In the days ahead, and possibly as early as Wednesday—or maybe even just as soon as this story is published—David Zaslav will announce that he has hired former New York Times Company C.E.O. and BBC director general Mark Thompson to serve as the next chairman and C.E.O. of CNN, two sources familiar with the company’s plans tell me. Thompson, an accomplished veteran of both television and digital media with a reputation for restructuring legacy media assets and pursuing innovative growth strategies, will inherit a storied news network that has been beset in recent years by dramatic leadership shakeups, diminished ratings and revenue, and the broader decline of the linear television industry.
The decision comes less than 100 days after Zaz ousted his first hand-picked divisional chief executive, Chris Licht, following what was widely seen as a disastrous thirteen-month run that ended with record-low ratings, widespread staff aversion to his leadership, and the epitaph of an Atlantic article. Since Licht’s departure, in early June, CNN has been helmed by a quadrumvirate interim leadership group that has largely succeeded in stabilizing the anxieties of the rank-and-file and the well-paid anchor class, alike. The interim leadership team will continue overseeing their respective areas, but will now report to Thompson, who will have oversight over the entire CNN operation.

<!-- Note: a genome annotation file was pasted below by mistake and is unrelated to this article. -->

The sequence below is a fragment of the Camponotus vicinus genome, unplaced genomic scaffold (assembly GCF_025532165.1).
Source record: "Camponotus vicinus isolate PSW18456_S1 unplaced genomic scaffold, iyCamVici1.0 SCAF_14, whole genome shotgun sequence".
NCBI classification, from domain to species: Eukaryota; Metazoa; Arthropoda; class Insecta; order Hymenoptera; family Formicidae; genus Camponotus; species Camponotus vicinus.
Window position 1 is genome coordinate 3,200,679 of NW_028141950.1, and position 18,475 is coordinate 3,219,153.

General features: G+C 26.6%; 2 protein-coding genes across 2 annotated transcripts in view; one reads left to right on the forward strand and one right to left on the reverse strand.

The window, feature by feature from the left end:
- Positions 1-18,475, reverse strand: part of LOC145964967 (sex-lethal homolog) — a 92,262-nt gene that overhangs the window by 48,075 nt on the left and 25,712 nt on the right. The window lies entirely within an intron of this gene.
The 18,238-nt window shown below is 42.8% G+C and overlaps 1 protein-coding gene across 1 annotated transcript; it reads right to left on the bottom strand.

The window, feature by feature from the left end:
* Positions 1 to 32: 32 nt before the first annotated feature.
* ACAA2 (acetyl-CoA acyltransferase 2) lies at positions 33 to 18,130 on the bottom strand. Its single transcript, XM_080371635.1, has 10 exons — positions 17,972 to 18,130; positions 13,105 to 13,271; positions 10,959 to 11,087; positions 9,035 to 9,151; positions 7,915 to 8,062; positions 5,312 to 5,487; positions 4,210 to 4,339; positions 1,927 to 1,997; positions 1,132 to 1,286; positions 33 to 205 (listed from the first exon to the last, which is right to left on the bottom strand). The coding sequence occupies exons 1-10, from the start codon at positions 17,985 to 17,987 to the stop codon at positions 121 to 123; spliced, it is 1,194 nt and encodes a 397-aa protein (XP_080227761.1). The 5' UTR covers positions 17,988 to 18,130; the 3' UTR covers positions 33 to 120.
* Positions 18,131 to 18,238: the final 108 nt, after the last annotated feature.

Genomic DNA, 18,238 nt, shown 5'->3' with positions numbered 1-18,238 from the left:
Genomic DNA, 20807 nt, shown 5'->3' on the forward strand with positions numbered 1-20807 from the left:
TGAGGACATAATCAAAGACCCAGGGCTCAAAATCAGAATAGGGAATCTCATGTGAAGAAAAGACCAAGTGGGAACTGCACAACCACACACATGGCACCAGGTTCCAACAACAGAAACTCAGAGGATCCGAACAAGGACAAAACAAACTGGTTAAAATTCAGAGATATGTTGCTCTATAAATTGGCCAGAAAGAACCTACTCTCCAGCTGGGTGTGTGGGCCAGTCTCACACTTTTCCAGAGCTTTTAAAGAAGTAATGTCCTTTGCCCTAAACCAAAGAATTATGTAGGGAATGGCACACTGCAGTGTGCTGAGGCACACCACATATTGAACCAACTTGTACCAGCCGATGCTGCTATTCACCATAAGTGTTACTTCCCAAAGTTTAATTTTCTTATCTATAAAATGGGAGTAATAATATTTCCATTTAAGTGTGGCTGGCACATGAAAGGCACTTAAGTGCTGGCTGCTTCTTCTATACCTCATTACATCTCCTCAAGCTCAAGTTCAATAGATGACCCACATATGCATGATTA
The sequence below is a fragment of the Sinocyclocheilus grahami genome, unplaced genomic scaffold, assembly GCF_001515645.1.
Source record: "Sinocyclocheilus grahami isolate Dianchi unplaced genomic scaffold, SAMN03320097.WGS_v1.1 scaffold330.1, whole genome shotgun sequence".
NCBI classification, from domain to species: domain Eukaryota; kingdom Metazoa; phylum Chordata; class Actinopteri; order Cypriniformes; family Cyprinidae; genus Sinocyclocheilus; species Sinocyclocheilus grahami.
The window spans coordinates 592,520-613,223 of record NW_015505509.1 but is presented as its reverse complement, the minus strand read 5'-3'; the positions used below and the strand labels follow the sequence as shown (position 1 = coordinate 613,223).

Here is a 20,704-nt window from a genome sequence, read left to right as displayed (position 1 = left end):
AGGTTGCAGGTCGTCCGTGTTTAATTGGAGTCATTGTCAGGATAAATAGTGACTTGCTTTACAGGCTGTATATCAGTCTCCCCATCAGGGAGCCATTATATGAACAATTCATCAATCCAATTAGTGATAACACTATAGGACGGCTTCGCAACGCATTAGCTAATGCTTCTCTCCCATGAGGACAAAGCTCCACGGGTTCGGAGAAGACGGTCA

Thompson, a former public market company C.E.O., could not pose a starker contrast to Licht, a former cable news and late night executive producer. At the Times Co., in particular, Thompson deftly architected a plan that rescued the business from its darkest financial hour in generations. Thompson also proved adept at speaking both the lingua franca of the newsroom as well as the love language of Wall Street analysts—no small thing, to be sure. His various restructurings and reorgs repositioned the Times Co. as a product-first company that successfully built out a portfolio of lifestyle businesses that supported the newsgathering organization. He created the strategy that his successor Meredith Kopit Levien has navigated peerlessly. These days, the Times Company trades around the same price as during its dot-com boom halcyon days.